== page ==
Chase Zamora pulled off his helmet and there it was in full view.
A beard several weeks' worth of facial hair growth to further signify his switch of allegiances.
Zamora is no longer a slot receiver. Skill guys, the Sacramento City College sophomore explained before practice Thursday, do not bear beards.
"Nah, they're too clean-cut," Zamora said. "We linemen, we can look like this. Just let it grow."
Zamora could be the area's most versatile college football player, switching from receiver to the trenches. Zamora has started at right tackle, and today at the College of the Siskiyous in Weed, he will get his first shot at right guard as the Panthers seek to extend their four-game winning streak. At 6-foot-4 and 265 pounds, Zamora looks the part of a lineman. He is also the Panthers' backup at long snapper and punter. If Sac City featured a tight end, he'd be that guy, too.
Versatility has been Zamora's calling card since his Elk Grove High School playing days, and it will be his ticket to a scholarship at a four-year school. UNLV, Fresno State and Utah State have expressed a lot of interest.
At Elk Grove, Zamora had starting assignments at wide receiver, tight end, fullback, quarterback, defensive end, linebacker, punter, kicker and long snapper. Zamora said he'd gladly try some cornerback duty this season if he weren't so clumsy backpedaling.
"I'm finding out that colleges like guys who can play different positions, and playing line helps me with blocking because I'll probably play tight end at the four-year level," Zamora said.
What especially impresses the Sac City coaches is Zamora's willingness to even consider the offensive line. How many skill players tap their coach on a shoulder and suggest a position switch?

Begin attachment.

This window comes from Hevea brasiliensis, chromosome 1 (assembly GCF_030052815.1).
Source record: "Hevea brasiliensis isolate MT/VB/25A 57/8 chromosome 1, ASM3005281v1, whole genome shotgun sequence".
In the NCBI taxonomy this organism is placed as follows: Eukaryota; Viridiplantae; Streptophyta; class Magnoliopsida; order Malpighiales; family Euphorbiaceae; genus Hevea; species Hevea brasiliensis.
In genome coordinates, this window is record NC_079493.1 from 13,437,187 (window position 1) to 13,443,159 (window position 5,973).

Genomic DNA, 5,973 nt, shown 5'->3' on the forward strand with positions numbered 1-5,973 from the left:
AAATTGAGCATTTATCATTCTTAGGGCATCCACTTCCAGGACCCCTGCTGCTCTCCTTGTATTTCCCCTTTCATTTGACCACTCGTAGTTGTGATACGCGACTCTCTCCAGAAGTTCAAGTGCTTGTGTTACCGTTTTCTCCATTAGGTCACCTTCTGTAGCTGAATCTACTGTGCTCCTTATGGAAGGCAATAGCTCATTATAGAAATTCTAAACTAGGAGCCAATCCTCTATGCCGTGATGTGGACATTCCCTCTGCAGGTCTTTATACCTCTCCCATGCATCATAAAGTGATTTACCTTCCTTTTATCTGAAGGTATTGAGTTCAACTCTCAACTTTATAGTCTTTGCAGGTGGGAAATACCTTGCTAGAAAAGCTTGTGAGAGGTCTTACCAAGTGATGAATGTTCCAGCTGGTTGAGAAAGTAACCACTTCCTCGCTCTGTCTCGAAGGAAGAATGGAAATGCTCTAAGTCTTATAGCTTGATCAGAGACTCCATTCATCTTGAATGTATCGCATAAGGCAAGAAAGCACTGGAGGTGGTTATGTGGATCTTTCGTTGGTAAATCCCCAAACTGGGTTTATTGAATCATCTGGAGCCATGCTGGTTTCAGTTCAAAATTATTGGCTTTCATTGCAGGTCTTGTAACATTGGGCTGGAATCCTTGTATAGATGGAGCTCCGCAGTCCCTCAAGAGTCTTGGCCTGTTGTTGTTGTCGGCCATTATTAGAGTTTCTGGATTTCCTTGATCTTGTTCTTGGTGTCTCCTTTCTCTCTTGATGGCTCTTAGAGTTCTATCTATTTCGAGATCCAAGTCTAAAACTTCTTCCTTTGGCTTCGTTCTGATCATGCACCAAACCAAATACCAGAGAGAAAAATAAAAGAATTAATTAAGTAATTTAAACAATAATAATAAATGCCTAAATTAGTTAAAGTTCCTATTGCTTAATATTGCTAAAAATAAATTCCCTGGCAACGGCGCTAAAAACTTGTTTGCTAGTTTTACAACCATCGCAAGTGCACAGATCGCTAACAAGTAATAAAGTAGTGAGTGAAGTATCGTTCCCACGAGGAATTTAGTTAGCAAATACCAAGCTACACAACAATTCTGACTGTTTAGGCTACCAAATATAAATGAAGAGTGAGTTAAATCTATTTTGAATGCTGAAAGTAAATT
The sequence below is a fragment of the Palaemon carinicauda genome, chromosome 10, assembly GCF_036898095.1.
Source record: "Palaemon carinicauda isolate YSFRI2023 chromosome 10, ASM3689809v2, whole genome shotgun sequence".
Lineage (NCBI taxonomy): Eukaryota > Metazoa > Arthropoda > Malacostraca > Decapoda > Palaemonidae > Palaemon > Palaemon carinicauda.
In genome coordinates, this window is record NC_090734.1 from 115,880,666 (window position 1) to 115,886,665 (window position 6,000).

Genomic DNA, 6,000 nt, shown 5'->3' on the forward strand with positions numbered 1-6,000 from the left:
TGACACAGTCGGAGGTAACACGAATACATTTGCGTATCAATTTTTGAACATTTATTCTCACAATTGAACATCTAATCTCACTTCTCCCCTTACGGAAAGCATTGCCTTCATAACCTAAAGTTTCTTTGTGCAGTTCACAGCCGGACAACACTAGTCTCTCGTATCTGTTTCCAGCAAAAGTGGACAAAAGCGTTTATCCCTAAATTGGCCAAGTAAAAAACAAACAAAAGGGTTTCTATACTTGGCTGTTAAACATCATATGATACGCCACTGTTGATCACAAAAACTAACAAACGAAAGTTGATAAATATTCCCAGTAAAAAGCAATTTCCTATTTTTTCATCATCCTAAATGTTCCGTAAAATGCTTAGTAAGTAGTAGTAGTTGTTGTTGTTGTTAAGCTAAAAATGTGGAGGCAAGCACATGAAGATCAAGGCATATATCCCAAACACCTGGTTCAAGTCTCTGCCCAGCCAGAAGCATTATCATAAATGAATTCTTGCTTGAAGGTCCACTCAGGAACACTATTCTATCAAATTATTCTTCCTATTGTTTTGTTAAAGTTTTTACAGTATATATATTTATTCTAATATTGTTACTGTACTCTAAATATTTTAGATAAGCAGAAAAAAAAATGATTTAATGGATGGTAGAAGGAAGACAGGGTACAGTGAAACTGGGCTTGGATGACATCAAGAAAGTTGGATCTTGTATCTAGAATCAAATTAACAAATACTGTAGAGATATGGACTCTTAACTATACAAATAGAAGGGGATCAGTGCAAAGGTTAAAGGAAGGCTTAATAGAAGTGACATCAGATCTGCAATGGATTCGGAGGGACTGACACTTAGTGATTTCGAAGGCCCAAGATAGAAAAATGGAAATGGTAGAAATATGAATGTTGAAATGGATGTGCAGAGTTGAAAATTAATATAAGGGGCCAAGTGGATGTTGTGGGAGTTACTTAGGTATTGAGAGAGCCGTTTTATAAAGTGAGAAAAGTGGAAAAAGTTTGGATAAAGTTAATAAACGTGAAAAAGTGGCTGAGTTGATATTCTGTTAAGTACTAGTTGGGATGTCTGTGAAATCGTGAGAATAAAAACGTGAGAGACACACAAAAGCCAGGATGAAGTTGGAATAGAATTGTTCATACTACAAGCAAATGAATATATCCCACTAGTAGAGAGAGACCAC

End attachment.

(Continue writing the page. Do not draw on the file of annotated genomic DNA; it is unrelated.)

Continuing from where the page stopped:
"Never seen it in all my years at any level," said Sac City line coach Dave Hoskins, a regional coach at all levels since the mid-1960s. "Some tight ends can block, but they can't catch or run. He can do all three. Some tight ends are slugs. He's no slug. Chase has outstanding feet and hands, and he's willing to play anything. If I'm a recruiter, I notice."
Zamora, indeed, is no slug nor is anyone in his family. His father, Arnie, a former bodybuilder, runs the family-owned Nor Cal Fit Health Club in Galt. Zamora's mother, Lisa, runs the Nor Cal Fit outlet in Elk Grove. Zamora's older brother, Charlie, owns and operates Warriorz Health & Fitness, a spot in Elk Grove that draws scores of local high school and college athletes. And there are Zamora brothers Christian, Clayton, Curtis and Caeden, all fitness fanatics.
No slugs in this family.
"No way," Chase Zamora said with a laugh. "We're always in the gym. It's a way of life, like football."
Lance Briggs was back in Elk Grove on Friday to visit family and to watch the Thundering Herd play at Grant.
The seven-time Pro Bowl linebacker, on his bye week with the Chicago Bears, has returned an interception for scores in his past two games. Elk Grove coach Chris Nixon was the team's offensive coordinator in 1998 and enjoyed feeding his fullback Briggs the ball. Elk Grove rampaged to a Sac-Joaquin Section Division I championship at 14-0 with Briggs setting playoff rushing and scoring records.
Said Briggs recently, "I'd love to have one more handoff, maybe a goal-line play. I'd get in. I know I would. I've still got it."
Said Nixon on Thursday: "I'll put Lance in the game and lock him on (Grant recruit receiver) Trayvon Henderson. I think he's got a few interception returns for touchdowns left in him."